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Houston Matters

Illegal Air Pollution In Texas Doubled In 2018

One Houston-area chemical facility contributed the most to the increase — along with a spike in oil and chemical production.



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Illegal chemical emissions in Texas doubled in 2018 compared to the year before.

Environment Texas analyzed data from the Texas Commission on Environmental Quality from incidents where industrial facilities released pollution exceeding what their government permits allowed. Those incidents can be anything from fires, to explosions, to cases of operator error.

The report says 267 companies were responsible for the release of hundreds of chemicals during more than 4,500 separate events in 2018. Those chemicals included cancer causing agents like benzene and butadiene, along with nitrogen oxide, a chemical that contributes to smog formation.

Under state law, companies are required to report within 24 hours any time there is such an emission event. And they must finalize their report within two weeks.

What’s Behind The Spike

When it comes to why the illegal pollution levels doubled, Luke Metzger, executive director of Environment Texas, tells Houston Matters host Craig Cohen (in the audio above) that it’s hard to say. But a boom in oil and petrochemical production in both the Permian Basin and along the Gulf Coast likely contributed.

“More production I think leads to more possibility for mistakes,” Metzger said.

But a single event at a plant in Beaumont was responsible for a large chunk of it, according to the report.

As the new Beaumont Gas to Gasoline Plant in Jefferson County was beginning the five-day process of equipment startup in August and September of 2018, the facility released more than 53 million pounds of carbon dioxide pollution, the equivalent of adding some 369,000 passenger vehicles to the roads during that period, according the report.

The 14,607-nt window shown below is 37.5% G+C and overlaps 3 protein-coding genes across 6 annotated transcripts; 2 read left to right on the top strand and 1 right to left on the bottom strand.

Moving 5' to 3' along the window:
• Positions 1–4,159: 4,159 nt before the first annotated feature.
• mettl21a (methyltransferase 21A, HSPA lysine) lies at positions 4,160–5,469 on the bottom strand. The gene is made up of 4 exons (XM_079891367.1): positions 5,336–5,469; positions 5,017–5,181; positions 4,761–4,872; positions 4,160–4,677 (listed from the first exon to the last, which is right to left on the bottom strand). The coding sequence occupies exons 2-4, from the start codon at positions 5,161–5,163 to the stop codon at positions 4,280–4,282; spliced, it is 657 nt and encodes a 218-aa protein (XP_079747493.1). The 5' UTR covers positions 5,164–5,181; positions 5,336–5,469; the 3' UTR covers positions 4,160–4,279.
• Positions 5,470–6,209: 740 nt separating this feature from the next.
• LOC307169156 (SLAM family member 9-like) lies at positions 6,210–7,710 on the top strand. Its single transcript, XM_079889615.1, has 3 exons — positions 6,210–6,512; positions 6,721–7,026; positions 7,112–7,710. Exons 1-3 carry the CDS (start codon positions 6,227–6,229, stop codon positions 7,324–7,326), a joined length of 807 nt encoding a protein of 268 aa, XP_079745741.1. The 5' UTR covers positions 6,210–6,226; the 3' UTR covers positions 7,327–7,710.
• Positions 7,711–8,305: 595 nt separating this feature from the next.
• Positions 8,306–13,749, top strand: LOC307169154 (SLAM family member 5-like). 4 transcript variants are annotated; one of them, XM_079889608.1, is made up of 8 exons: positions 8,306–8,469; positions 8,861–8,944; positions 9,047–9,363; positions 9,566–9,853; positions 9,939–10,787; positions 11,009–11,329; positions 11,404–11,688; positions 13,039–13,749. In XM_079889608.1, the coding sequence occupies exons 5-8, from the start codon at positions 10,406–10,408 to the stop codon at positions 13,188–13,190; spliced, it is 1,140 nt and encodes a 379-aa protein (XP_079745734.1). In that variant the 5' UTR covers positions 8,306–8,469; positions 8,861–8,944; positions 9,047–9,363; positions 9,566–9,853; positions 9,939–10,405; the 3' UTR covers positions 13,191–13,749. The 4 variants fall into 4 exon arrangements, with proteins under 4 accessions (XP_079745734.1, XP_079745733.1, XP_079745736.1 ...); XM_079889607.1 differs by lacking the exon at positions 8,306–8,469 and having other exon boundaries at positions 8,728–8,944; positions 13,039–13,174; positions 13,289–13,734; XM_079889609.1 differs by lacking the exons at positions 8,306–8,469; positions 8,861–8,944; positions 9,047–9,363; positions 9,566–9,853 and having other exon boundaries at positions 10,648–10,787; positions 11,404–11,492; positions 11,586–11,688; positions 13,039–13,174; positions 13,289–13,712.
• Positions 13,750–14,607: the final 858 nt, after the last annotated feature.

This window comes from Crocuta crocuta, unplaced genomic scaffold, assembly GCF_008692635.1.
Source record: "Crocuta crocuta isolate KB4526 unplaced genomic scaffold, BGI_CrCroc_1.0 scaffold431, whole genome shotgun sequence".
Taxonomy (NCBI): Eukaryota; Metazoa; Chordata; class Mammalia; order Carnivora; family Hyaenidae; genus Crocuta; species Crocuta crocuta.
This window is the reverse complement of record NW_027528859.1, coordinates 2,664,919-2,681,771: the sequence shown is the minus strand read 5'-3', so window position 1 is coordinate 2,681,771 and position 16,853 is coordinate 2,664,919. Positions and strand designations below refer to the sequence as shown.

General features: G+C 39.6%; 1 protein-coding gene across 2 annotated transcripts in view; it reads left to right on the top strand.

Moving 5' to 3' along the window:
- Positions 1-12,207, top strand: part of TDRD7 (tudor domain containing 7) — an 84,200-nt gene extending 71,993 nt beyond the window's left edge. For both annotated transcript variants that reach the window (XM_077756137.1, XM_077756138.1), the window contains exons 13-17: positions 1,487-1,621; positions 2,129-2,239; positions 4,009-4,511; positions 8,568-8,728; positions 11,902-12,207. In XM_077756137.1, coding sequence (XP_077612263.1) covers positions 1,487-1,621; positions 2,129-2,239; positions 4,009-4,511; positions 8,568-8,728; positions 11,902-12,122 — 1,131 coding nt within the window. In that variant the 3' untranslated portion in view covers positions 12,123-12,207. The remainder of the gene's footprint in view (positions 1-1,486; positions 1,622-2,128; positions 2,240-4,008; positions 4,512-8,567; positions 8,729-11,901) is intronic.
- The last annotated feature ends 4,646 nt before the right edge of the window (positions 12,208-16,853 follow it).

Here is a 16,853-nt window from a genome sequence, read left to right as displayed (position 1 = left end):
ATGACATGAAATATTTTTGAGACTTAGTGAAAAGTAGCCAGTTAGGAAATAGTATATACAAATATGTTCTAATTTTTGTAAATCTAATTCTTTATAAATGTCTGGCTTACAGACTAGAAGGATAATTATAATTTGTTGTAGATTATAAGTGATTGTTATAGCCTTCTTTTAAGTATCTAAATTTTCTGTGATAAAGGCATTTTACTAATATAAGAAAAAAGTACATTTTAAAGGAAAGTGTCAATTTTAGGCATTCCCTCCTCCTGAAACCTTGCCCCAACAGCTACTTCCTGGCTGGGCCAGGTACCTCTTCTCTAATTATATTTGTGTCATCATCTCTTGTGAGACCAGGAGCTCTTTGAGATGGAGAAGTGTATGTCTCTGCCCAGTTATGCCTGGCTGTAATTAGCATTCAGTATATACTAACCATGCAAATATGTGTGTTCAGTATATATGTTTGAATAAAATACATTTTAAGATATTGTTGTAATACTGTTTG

The facility, which aims to be the largest methanol plant in the country, contributed almost 40 percent of the state’s entire illegal air pollution total for the year.

“So, it was a massive contributor to that increase that we saw — although even without that facility emissions statewide did go up,” Metzger said.

Greater Houston’s Contribution

Several facilities in Greater Houston were significant contributors to the state’s illegal air pollution totals in 2018, including the Enterprise Products’ Mont Belvieu complex, Chevron Phillips Chemical’s Cedar Bayou Plant in Baytown, Valero Refining’s Texas City facility, and ExxonMobil’s Baytown refinery.

Lax Enforcement To Blame

Environment Texas says lax enforcement on both the state and federal levels has contributed to an environment where facilities don’t feel like they have to pay as much attention to compliance as they should.

“Accidents are more likely to happen when companies aren’t feeling like they need to invest in maintenance and repairs and operator training and other kinds of preventative measures,” Metzger said.

The smoke plume caused by a massive fire at a Deer Park petrochemical storage facility as seen from Highway 225 on March 18, 2019. (Photo credit: Houston Public Media staff)
Houston Public Media staff
The smoke plume caused by a massive fire at a Deer Park petrochemical storage facility.

How Recent Accidents Might Affect 2019 Numbers

Texas had its fair share of chemical fires and explosions during 2019, including the fire at the ITC facility in Deer Park and the recent explosions and fire at a plant in Port Neches.

“They’re all major releases,” he said. “And it suggests to me that we’re going to see another big year when we analyze the 2019 numbers — perhaps on the level of what we saw during Hurricane Harvey where there were huge spikes in illegal pollution.”

However, Metzger said those recent accidents seem to have galvanized some lawmakers to take more action on this issue.

Michael Hagerty

Michael Hagerty

Senior Producer, Houston Matters

Michael Hagerty is the senior producer for Houston Matters. He's spent more than 20 years in public radio and television and dabbled in minor league baseball, spending four seasons as the public address announcer for the Reno Aces, the Triple-A affiliate of the Arizona Diamondbacks.

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